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Check out Carla Jay Harris’s Artwork

Today we’d like to introduce you to Carla Jay Harris.

Carla, we’d love to hear your story and how you got to where you are today both personally and as an artist.
I began my career as a documentary photographer. I worked in that capacity (primarily in New York) for nearly ten years. For most of that time, I thrived on the energy and challenges of photojournalism. However, towards the end and over time I began to feel bit constrained – constrained not only by the practical limits of journalism but also the demands of a commercial art practice. In reaction to these feelings, my interest in fine art blossomed.

I made the decision to commit myself totally to a contemporary art practice 7 years ago. In furtherance of that goal I relocated to Southern California to get my MFA at UCLA in 2012 and have been in the area ever since.

Also, of note, as the child of a military man, I spent my childhood in flux – moving every 2-3 years for the first half of my life. This pattern of transience continued into adulthood due to familial obligations, financial restrictions and indoctrinated habit. My work now is made in direct response to my nomadic existence. It allows me to connect personally with place and environment while providing a platform for social critique.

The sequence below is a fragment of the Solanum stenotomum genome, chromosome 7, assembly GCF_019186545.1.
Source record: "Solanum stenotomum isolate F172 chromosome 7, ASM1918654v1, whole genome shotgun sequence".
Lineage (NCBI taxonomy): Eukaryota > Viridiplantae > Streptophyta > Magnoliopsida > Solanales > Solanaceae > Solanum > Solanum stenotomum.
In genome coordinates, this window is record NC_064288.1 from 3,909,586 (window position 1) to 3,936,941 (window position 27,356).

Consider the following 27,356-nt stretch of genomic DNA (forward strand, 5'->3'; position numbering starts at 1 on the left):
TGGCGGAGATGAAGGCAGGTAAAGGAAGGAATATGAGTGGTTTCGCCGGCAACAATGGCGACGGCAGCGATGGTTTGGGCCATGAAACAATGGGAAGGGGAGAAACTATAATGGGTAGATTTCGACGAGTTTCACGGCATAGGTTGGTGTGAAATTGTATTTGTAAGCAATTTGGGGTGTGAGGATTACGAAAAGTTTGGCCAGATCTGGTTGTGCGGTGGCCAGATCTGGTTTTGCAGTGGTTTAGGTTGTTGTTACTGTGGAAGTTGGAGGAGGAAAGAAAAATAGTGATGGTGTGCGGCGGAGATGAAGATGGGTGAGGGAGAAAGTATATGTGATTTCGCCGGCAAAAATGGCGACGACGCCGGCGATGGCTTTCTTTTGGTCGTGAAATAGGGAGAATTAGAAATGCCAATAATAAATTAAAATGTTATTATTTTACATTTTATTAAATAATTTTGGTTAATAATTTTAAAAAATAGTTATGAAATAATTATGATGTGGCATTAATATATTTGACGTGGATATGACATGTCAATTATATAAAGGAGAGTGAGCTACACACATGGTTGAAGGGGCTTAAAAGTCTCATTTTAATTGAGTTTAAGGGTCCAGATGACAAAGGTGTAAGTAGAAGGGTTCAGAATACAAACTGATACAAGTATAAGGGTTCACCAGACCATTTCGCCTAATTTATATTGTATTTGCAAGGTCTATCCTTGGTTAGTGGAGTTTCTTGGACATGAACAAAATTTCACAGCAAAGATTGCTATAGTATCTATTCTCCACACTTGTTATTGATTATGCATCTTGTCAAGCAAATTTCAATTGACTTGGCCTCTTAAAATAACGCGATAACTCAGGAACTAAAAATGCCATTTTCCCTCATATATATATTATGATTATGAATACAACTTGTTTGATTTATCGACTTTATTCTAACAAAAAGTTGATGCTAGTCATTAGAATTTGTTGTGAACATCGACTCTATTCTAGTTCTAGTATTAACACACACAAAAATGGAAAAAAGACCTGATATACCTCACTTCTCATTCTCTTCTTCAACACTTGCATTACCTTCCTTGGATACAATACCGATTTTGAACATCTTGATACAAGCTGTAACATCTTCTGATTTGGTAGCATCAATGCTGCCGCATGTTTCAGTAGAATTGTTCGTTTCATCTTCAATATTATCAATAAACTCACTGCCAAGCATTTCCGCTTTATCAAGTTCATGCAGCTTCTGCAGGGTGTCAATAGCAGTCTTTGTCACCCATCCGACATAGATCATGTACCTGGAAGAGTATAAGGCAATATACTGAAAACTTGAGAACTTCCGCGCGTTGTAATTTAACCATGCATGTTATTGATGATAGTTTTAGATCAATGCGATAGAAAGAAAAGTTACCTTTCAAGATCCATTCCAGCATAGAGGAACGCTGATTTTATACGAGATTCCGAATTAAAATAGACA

We’d love to hear more about your art. What do you do you do and why and what do you hope others will take away from your work?
As a photographer, I define myself as a quiet observer. Ever since I was a child, I have taken great pleasure in small details that often go unnoticed. I fervently believe that life’s visual intricacies reflect fundamental aspects of personal
identity. My work explores the relationship between humanity and material environments specifically, how environment affects identity and personal development. I love the medium of photography because, while identity is
constantly evolving, this artistic genre has the power to capture who we are in an exact moment, transforming a fleeting impulse into a lasting statement.

Artists face many challenges, but what do you feel is the most pressing among them?
The biggest challenge facing artists today is the need to balance making a living with the need to maintain an authentic voice. The demise of public funding, the skyrocketing costs of property and the overbearing presence of the commercial gallery make the lure of resisting commercialized art to daunting, too daunting for many to overcome.

Do you have any events or exhibitions coming up? Where would one go to see more of your work? How can people support you and your artwork?
I participate in 2-3 solo and/or group shows in Southern California every year. For more information and exact details, please visit my website to sign up for my newsletter.

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